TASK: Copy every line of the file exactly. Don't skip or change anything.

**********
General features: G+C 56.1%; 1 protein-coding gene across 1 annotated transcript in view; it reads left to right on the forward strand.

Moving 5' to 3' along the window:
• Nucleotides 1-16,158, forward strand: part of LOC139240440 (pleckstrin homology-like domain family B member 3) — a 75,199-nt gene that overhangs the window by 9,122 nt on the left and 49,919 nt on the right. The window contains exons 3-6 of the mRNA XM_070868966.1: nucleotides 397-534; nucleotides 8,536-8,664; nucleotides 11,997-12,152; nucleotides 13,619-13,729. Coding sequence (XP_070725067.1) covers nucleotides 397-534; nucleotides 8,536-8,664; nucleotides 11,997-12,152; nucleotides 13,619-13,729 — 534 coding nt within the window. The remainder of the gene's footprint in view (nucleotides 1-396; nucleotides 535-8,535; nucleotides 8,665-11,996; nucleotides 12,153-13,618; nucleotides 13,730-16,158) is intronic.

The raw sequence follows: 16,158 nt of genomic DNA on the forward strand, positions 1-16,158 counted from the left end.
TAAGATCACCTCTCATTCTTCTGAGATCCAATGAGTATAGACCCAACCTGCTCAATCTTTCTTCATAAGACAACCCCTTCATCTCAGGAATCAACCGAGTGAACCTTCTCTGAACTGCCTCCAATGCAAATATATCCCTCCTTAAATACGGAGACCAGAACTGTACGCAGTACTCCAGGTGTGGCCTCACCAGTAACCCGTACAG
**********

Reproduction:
General features: G+C 56.1%; 1 protein-coding gene across 1 annotated transcript in view; it reads left to right on the forward strand.

Moving 5' to 3' along the window:
• Nucleotides 1-16,158, forward strand: part of LOC139240440 (pleckstrin homology-like domain family B member 3) — a 75,199-nt gene that overhangs the window by 9,122 nt on the left and 49,919 nt on the right. The window contains exons 3-6 of the mRNA XM_070868966.1: nucleotides 397-534; nucleotides 8,536-8,664; nucleotides 11,997-12,152; nucleotides 13,619-13,729. Coding sequence (XP_070725067.1) covers nucleotides 397-534; nucleotides 8,536-8,664; nucleotides 11,997-12,152; nucleotides 13,619-13,729 — 534 coding nt within the window. The remainder of the gene's footprint in view (nucleotides 1-396; nucleotides 535-8,535; nucleotides 8,665-11,996; nucleotides 12,153-13,618; nucleotides 13,730-16,158) is intronic.

The raw sequence follows: 16,158 nt of genomic DNA on the forward strand, positions 1-16,158 counted from the left end.
TAAGATCACCTCTCATTCTTCTGAGATCCAATGAGTATAGACCCAACCTGCTCAATCTTTCTTCATAAGACAACCCCTTCATCTCAGGAATCAACCGAGTGAACCTTCTCTGAACTGCCTCCAATGCAAATATATCCCTCCTTAAATACGGAGACCAGAACTGTACGCAGTACTCCAGGTGTGGCCTCACCAGTAACCCGTACAG